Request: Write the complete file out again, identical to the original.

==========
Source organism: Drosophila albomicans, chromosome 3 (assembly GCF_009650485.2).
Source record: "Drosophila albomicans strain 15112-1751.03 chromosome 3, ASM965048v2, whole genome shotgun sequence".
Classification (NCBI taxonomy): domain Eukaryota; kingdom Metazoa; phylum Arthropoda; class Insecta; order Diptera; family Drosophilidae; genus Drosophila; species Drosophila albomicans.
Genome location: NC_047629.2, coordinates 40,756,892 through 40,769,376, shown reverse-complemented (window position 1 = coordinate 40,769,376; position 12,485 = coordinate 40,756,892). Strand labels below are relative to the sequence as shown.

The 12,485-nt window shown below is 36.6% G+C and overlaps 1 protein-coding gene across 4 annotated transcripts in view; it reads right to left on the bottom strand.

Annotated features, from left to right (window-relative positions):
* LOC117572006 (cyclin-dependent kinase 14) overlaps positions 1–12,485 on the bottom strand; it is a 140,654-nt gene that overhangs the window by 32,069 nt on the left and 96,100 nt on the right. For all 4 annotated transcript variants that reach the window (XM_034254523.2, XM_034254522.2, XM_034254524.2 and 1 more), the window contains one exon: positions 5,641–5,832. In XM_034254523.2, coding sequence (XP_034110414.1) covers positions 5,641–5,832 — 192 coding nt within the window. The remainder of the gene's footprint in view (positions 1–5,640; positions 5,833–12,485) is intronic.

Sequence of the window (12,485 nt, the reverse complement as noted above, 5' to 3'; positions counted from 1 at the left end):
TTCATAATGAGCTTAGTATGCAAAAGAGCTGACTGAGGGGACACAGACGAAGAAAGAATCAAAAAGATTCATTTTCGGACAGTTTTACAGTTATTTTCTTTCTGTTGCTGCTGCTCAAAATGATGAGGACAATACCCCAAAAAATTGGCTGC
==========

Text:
Source organism: Drosophila albomicans, chromosome 3 (assembly GCF_009650485.2).
Source record: "Drosophila albomicans strain 15112-1751.03 chromosome 3, ASM965048v2, whole genome shotgun sequence".
Classification (NCBI taxonomy): domain Eukaryota; kingdom Metazoa; phylum Arthropoda; class Insecta; order Diptera; family Drosophilidae; genus Drosophila; species Drosophila albomicans.
Genome location: NC_047629.2, coordinates 40,756,892 through 40,769,376, shown reverse-complemented (window position 1 = coordinate 40,769,376; position 12,485 = coordinate 40,756,892). Strand labels below are relative to the sequence as shown.

The 12,485-nt window shown below is 36.6% G+C and overlaps 1 protein-coding gene across 4 annotated transcripts in view; it reads right to left on the bottom strand.

Annotated features, from left to right (window-relative positions):
* LOC117572006 (cyclin-dependent kinase 14) overlaps positions 1–12,485 on the bottom strand; it is a 140,654-nt gene that overhangs the window by 32,069 nt on the left and 96,100 nt on the right. For all 4 annotated transcript variants that reach the window (XM_034254523.2, XM_034254522.2, XM_034254524.2 and 1 more), the window contains one exon: positions 5,641–5,832. In XM_034254523.2, coding sequence (XP_034110414.1) covers positions 5,641–5,832 — 192 coding nt within the window. The remainder of the gene's footprint in view (positions 1–5,640; positions 5,833–12,485) is intronic.

Sequence of the window (12,485 nt, the reverse complement as noted above, 5' to 3'; positions counted from 1 at the left end):
TTCATAATGAGCTTAGTATGCAAAAGAGCTGACTGAGGGGACACAGACGAAGAAAGAATCAAAAAGATTCATTTTCGGACAGTTTTACAGTTATTTTCTTTCTGTTGCTGCTGCTCAAAATGATGAGGACAATACCCCAAAAAATTGGCTGC